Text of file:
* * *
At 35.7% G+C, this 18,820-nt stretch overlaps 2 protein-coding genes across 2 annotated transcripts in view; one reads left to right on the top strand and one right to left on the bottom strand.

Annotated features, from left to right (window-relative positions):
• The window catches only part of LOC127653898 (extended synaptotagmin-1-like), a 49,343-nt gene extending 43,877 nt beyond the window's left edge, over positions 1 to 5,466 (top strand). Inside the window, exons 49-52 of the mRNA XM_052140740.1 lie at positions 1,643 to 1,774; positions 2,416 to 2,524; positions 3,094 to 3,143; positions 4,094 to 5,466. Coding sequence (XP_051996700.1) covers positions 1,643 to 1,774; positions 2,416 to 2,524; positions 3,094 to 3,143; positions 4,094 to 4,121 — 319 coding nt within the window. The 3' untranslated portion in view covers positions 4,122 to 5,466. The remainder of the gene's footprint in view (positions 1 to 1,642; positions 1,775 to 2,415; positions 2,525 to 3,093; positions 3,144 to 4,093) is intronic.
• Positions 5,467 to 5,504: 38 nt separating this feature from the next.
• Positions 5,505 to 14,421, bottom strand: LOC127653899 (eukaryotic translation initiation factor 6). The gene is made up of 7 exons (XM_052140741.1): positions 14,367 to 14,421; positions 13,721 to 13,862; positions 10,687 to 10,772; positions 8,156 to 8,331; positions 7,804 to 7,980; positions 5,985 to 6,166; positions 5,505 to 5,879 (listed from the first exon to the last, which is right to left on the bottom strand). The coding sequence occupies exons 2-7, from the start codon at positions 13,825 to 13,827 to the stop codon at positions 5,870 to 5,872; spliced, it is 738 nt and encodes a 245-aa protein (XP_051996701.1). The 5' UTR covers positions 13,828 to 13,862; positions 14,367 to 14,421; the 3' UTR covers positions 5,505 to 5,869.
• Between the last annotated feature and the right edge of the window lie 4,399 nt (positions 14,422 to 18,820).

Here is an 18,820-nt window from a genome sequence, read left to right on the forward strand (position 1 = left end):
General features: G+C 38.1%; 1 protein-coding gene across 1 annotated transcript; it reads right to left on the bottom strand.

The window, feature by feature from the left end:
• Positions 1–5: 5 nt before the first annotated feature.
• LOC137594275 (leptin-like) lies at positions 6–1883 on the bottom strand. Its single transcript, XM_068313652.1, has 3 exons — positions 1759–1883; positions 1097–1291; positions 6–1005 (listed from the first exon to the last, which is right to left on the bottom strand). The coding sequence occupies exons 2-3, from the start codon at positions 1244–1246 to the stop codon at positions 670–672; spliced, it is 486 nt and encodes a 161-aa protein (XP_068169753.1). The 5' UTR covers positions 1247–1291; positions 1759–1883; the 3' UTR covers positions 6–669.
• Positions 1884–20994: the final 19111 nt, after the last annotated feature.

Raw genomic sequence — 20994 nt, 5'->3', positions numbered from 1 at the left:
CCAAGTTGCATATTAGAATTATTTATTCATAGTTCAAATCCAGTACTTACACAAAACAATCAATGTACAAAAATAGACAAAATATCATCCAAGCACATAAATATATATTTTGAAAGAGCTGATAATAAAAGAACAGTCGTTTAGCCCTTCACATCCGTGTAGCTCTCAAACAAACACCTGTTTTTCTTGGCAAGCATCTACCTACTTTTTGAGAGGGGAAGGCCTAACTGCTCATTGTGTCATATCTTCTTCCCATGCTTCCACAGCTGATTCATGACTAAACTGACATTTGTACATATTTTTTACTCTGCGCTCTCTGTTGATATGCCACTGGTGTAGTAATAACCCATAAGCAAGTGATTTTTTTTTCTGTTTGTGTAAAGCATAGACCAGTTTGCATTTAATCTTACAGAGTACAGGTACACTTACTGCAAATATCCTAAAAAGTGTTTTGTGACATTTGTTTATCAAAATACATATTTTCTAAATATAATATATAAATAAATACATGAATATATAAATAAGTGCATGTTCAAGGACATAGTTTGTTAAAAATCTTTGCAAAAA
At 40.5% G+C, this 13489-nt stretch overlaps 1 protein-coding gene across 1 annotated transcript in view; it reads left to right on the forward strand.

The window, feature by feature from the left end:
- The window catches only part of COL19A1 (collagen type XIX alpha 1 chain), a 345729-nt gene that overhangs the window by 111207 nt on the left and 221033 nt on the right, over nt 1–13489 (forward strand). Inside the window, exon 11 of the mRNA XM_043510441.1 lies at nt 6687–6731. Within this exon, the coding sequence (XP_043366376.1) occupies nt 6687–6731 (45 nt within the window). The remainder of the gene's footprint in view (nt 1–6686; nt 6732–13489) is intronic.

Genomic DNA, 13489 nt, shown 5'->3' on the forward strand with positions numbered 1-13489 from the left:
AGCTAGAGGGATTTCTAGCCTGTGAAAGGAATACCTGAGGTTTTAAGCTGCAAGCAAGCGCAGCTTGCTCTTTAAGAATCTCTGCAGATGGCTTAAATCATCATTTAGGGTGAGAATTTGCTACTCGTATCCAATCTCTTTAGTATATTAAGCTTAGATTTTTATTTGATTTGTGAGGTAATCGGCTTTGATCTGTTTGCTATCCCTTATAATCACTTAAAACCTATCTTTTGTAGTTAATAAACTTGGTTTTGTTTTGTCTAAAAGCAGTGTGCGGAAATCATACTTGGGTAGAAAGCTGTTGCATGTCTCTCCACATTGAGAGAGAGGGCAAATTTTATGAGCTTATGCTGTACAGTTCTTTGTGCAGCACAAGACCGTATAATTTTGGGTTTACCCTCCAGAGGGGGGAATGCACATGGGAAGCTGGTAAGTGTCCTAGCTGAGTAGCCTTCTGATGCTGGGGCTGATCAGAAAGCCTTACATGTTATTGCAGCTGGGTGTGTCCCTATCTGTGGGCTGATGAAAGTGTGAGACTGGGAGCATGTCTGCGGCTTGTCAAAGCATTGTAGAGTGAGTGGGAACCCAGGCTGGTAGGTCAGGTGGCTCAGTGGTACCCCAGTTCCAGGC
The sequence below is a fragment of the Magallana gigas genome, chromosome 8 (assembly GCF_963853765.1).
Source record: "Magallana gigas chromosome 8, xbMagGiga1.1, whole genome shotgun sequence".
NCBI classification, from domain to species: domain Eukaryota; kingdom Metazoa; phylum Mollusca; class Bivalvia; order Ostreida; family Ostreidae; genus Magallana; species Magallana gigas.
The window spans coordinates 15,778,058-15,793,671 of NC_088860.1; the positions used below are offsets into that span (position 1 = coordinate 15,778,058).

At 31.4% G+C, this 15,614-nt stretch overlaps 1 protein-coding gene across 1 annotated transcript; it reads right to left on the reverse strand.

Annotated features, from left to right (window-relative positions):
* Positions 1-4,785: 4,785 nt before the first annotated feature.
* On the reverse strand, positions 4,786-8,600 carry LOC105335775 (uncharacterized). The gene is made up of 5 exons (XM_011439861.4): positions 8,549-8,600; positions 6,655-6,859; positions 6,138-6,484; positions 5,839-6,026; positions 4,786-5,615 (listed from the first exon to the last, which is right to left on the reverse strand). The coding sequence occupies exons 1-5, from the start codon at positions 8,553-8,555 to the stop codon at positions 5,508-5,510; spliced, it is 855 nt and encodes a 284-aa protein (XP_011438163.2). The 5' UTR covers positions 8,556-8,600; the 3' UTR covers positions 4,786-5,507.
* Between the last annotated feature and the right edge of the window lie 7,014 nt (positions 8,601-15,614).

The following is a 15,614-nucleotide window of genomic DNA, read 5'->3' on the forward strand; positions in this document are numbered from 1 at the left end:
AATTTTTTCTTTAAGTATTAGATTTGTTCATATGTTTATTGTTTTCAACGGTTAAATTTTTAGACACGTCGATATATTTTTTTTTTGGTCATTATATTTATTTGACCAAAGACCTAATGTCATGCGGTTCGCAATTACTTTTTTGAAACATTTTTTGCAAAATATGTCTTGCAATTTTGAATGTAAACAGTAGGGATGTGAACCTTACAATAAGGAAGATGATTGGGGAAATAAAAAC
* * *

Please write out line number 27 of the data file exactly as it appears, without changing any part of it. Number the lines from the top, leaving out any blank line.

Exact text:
* On the reverse strand, positions 4,786-8,600 carry LOC105335775 (uncharacterized). The gene is made up of 5 exons (XM_011439861.4): positions 8,549-8,600; positions 6,655-6,859; positions 6,138-6,484; positions 5,839-6,026; positions 4,786-5,615 (listed from the first exon to the last, which is right to left on the reverse strand). The coding sequence occupies exons 1-5, from the start codon at positions 8,553-8,555 to the stop codon at positions 5,508-5,510; spliced, it is 855 nt and encodes a 284-aa protein (XP_011438163.2). The 5' UTR covers positions 8,556-8,600; the 3' UTR covers positions 4,786-5,507.